Zarif tweeted that "reported attacks on Japan-related" oil tankers in the Gulf of Oman had taken place while Japanese Prime Minister Shinzo Abe was meeting Iran's Supreme Leader Ayatollah Khamenei "for extensive and friendly talks".
"Suspicious doesn't begin to describe what likely transpired this morning," he tweeted. "Iran's proposed Regional Dialogue Forum is imperative."
Bernhard Schulte Shipmanagement said the Kokuka Courageous was damaged in a "suspected attack" that breached the hull above the water line while transporting methanol from Saudi Arabia to Singapore.
It said the ship was afloat and the crew safe with one minor injury reported.
A shipping broker said the blast that struck the Kokuka Courageous might have been caused by a magnetic mine. "Kokuka Courageous is adrift without any crew on board,” the source told Reuters.
Japan's Kokuka Sangyo, owner of the Kokuka Courageous, said its ship was hit twice over a three-hour period.
The owners said the 21 crew members abandoned ship after an incident on board that resulted in damages to the ship's hull starboard side.
The tanker was about 70 nautical miles from the United Arab Emirate's Fujairah and about 14 nautical miles off the coast of Iran.
'Suspected of being hit by a torpedo'
One of the tankers, Front Altair, sailed out of Ruwais in the UAE, and Kokuka out of the Saudi port of Al-Jubail, according to shipping tracking data.
Front Altair was headed to Taiwan, while Kokuka's destination was Singapore. Both ships' status was "stopped", with the former reaching that status at 06:47 GMT and the latter at 06:21 GMT.
Front Altair’s status was updated to “underway using engine” at 09:05 GMT on Thursday, according to marinetraffic.com.
Taiwan's state oil refiner CPC said the Front Altair, owned by Norway's Frontline, was "suspected of being hit by a torpedo" around 0400 GMT, as it carried 75,000 tonnes of the petrochemical feedstock naphtha to Taiwan.
Frontline said its vessel was on fire but afloat, denying a report by the Iranian news agency IRNA that the vessel had sunk.
The master of the Front Altair ordered the 23-member crew to abandon ship after a blast, International Tanker Management, the technical manager of the vessel, said in a statement. It said the crew were picked up by the nearby Hyundai Dubai.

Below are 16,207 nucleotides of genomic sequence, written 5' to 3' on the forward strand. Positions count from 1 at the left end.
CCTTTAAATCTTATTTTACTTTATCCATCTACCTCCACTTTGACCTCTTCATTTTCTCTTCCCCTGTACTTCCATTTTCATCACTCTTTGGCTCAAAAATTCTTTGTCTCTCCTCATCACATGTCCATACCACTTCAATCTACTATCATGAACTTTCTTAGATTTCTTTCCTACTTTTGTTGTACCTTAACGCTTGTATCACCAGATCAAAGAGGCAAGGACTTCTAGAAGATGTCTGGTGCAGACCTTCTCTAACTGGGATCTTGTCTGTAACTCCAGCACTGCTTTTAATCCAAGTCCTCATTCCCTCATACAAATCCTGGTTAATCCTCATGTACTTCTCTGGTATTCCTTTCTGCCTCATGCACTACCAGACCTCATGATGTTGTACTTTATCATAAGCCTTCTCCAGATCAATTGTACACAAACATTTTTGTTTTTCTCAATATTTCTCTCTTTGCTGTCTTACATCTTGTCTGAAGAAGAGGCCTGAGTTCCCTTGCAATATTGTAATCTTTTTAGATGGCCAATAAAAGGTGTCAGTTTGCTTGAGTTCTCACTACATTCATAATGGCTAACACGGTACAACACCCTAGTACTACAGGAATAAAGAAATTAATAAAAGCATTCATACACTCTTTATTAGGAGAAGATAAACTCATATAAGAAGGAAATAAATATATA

Earlier, the US Fifth Fleet said it was assisting two tankers after receiving two separate distress calls.
"We are aware of the reported attack on tankers in the Gulf of Oman. US Naval Forces in the region received two separate distress calls at 6:12 am local time and a second one at 7:00 am," Joshua Frey of the Bahrain-based Fifth Fleet said.
"US Navy ships are in the area and are rendering assistance."
All major Gulf stock markets dropped following the news. Saudi's share index declined 0.8 percent, with heavyweight petrochemical maker Saudi Basic Industries decreasing 2.3 percent.
Tensions have risen in the region since Trump, who has demanded Tehran curb its military programmes and influence in the Middle East, pulled the US out of a deal between Iran and global powers to curb Tehran's nuclear ambitions.
Last month, two Saudi oil tankers, a Norwegian tanker and an Emirati vessel, were damaged in attacks near the UAE port of Fujairah, a major oil terminal which lies on the Gulf of Oman near the Strait of Hormuz.
Presenting a preliminary report to the United Nations Security Council last week, diplomats from the Emirates, Saudi Arabia and Norway said the attacks appeared to be have been carried out by divers aboard fast boats who attached mines to the ships.
US National Security Adviser John Bolton said last month that the attacks were the work of "naval mines almost certainly from Iran".
Iranian Supreme Leader Ali Khamenei told Abe during his visit to Iran that Tehran would not repeat its "bitter experience" of negotiating with the US, state media reported.
"I do not see Trump as worthy of any message exchange, and I do not have any reply for him, now or in future," the Iranian leader said.
Middle East Eye delivers independent and unrivalled coverage and analysis of the Middle East, North Africa and beyond. To learn more about republishing this content and the associated fees, please fill out this form. More about MEE can be found here.